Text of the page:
This story is over 5 years old.


Diner Said His Restaurant Receipt Instructed Cook to Spit on His Burger

The secret sauce nobody asked for.
Composite image; original photo via Flickr user Scott Ableman

It seems like you shouldn’t have to ask for your burger to be served without human spit on it, but tell that to the staff at the Bohemian Hall and Beer Garden in Queens, New York. No really: Tell them—otherwise you might have to wonder whether someone did actually season your lunch with their own saliva.

Yesterday, Curtis Mays was celebrating Father’s Day with his daughter and granddaughter at the restaurant, and everything was going reasonably well. “[The waitress] was very nice,” he told ABC7. “She comes up to the table, ‘Hi guys, how are you doing?'”


He ordered a well-done burger with cheddar cheese, caramelized onions, and mayo on a toasted bun and so far, so good. (Other than the well-done burger… medium rare, please, folks.) He told the news station that his order had gotten mixed up, so he asked the waitress for the receipt before he paid. When he received it and reviewed everything printed on it, he noticed something that he hadn’t asked for: “Please Spit In It Too,” it said in hard-to-miss red letters.

“I ate my burger already,” he said. “I felt like I was gonna throw up.”

Mays said that the manager comped his meal and that the waitress was immediately fired. (MUNCHIES has reached out to the Bohemian Hall for comment but has not yet received a response.) He also told Mays not to worry, that the chef probably didn’t spit on his lunch.

ABC7 points out that the restaurant has an A rating from the Health Department although, unsurprisingly, its online reputation is taking a hit. Its Yelp page is currently locked, and its Google reviews now include responses like “Don’t go here unless you like saliva.”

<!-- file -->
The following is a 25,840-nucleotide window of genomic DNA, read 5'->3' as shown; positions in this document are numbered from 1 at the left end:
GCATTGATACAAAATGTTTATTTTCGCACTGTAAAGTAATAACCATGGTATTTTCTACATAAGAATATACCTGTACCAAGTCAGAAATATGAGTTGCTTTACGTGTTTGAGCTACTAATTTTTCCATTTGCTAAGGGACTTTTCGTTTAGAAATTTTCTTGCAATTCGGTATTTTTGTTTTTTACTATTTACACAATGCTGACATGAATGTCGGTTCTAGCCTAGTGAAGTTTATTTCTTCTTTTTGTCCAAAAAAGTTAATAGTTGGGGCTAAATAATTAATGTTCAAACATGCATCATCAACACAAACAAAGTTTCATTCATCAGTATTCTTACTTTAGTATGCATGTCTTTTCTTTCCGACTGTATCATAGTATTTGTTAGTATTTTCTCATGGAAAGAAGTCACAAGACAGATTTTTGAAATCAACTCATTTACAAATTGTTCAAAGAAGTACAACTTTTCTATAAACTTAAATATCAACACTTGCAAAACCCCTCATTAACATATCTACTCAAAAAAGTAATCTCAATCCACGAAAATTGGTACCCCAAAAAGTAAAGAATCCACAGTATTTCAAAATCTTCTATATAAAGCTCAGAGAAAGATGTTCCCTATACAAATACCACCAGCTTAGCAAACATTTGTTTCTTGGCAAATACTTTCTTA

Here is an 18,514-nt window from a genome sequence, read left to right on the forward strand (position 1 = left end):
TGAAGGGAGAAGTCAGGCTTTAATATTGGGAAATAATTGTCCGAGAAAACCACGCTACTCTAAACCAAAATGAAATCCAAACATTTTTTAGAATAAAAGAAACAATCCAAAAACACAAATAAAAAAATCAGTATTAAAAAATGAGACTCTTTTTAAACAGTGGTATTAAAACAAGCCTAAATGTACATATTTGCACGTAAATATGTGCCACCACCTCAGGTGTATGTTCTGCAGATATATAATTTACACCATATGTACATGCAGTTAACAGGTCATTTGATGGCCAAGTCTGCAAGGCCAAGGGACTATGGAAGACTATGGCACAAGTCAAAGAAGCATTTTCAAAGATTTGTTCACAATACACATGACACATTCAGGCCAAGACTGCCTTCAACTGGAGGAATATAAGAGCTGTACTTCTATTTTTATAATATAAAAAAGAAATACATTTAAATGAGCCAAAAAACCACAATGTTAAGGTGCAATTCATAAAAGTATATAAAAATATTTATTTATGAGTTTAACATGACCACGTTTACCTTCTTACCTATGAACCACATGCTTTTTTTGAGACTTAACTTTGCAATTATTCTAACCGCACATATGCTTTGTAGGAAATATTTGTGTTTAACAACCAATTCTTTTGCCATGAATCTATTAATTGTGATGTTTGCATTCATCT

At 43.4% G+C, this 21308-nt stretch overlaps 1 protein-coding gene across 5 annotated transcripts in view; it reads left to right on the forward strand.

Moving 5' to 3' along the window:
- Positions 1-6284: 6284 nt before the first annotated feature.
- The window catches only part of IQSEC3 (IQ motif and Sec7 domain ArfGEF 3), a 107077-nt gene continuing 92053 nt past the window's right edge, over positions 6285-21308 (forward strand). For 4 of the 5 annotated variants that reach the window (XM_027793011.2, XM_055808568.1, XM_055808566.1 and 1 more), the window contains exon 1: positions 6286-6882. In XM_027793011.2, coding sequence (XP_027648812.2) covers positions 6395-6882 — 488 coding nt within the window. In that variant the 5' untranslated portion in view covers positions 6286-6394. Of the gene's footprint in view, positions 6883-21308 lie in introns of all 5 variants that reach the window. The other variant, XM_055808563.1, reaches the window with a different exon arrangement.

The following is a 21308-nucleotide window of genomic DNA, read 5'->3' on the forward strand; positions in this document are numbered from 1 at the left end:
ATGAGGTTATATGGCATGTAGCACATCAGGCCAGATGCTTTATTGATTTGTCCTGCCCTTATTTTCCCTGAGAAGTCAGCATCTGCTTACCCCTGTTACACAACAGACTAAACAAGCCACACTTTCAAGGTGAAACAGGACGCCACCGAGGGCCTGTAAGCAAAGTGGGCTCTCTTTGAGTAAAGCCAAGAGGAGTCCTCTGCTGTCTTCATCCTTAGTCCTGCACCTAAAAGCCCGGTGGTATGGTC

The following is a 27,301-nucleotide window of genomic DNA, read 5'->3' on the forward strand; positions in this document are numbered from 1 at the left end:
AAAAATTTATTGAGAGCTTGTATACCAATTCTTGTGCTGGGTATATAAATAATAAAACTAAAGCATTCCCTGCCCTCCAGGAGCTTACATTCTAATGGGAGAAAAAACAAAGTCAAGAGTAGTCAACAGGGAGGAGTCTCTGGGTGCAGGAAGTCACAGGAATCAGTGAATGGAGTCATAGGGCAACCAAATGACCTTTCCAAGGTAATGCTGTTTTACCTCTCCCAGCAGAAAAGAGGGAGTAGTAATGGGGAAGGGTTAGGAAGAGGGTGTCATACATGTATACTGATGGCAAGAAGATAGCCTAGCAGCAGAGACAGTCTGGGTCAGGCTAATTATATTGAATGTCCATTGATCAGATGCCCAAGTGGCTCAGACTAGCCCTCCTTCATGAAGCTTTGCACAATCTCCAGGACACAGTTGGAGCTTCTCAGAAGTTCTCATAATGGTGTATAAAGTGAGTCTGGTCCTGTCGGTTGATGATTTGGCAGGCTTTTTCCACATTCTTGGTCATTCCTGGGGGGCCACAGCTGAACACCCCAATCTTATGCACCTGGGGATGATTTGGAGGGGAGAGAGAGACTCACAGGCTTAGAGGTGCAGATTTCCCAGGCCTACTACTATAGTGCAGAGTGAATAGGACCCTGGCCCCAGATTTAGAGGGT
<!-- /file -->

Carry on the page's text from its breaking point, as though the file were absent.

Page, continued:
Although we try to never read the comments on anything, some of the @-replies to reporter CeFaan Kim’s receipt tweet have suggested that the waitress wasn’t malicious—perhaps she just made a very stupid mistake while typing into the point-of-sale system.

“It is very conceivable the receipt meant to say ‘And split it in two’ since he was there with his kids,” one optimist wrote. (Another said “If you're gonna disrespect a burger by ordering it well-done you deserve disrespect back.” Harsh, but fair.)


In addition to being disgusting, spitting in someone’s food is a big deal in the eyes of the law. In 2009, a deputy in Washington state filed a lawsuit against both Burger King and a local franchise owner after an employee left a giant loogie on top of his Whopper. Deputy Edward Bylsma noticed the spit before he took a bite, but still claimed that its very presence caused “ongoing emotional trauma from the incident, including vomiting, nausea, food anxiety, and sleeplessness.”

The case went all the way to the state’s Supreme Court, who had been asked to rule whether he could sue for emotional distress even though he hadn’t suffered a physical injury. The court ruled 6-3 in his favor.

“Common sense tells us that food consumption is a personal matter and contaminated food is closely associated with disgust and other kinds of emotional turmoil,” Justice Steven Gonzalez wrote at the time.

And rule number one of spitting in someone’s food: Don’t leave evidence of your bad behavior on the receipt.